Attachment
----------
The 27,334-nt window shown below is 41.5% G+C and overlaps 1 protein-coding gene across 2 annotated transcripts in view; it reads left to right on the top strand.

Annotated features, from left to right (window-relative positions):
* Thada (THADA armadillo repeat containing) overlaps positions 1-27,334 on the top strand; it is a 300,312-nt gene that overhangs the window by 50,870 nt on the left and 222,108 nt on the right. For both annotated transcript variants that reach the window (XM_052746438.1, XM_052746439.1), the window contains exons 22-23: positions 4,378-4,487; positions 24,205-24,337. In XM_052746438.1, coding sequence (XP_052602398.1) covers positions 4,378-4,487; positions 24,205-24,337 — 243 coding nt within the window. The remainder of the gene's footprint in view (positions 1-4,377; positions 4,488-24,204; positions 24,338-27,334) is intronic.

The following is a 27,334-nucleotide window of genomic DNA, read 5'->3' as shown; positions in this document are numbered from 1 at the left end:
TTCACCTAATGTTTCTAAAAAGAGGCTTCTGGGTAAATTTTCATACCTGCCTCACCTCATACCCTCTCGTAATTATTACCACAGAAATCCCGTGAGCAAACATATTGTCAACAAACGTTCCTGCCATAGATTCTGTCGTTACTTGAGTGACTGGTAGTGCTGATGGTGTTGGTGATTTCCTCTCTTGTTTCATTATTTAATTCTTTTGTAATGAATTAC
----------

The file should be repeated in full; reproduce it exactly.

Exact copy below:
The 27,334-nt window shown below is 41.5% G+C and overlaps 1 protein-coding gene across 2 annotated transcripts in view; it reads left to right on the top strand.

Annotated features, from left to right (window-relative positions):
* Thada (THADA armadillo repeat containing) overlaps positions 1-27,334 on the top strand; it is a 300,312-nt gene that overhangs the window by 50,870 nt on the left and 222,108 nt on the right. For both annotated transcript variants that reach the window (XM_052746438.1, XM_052746439.1), the window contains exons 22-23: positions 4,378-4,487; positions 24,205-24,337. In XM_052746438.1, coding sequence (XP_052602398.1) covers positions 4,378-4,487; positions 24,205-24,337 — 243 coding nt within the window. The remainder of the gene's footprint in view (positions 1-4,377; positions 4,488-24,204; positions 24,338-27,334) is intronic.

The following is a 27,334-nucleotide window of genomic DNA, read 5'->3' as shown; positions in this document are numbered from 1 at the left end:
TTCACCTAATGTTTCTAAAAAGAGGCTTCTGGGTAAATTTTCATACCTGCCTCACCTCATACCCTCTCGTAATTATTACCACAGAAATCCCGTGAGCAAACATATTGTCAACAAACGTTCCTGCCATAGATTCTGTCGTTACTTGAGTGACTGGTAGTGCTGATGGTGTTGGTGATTTCCTCTCTTGTTTCATTATTTAATTCTTTTGTAATGAATTAC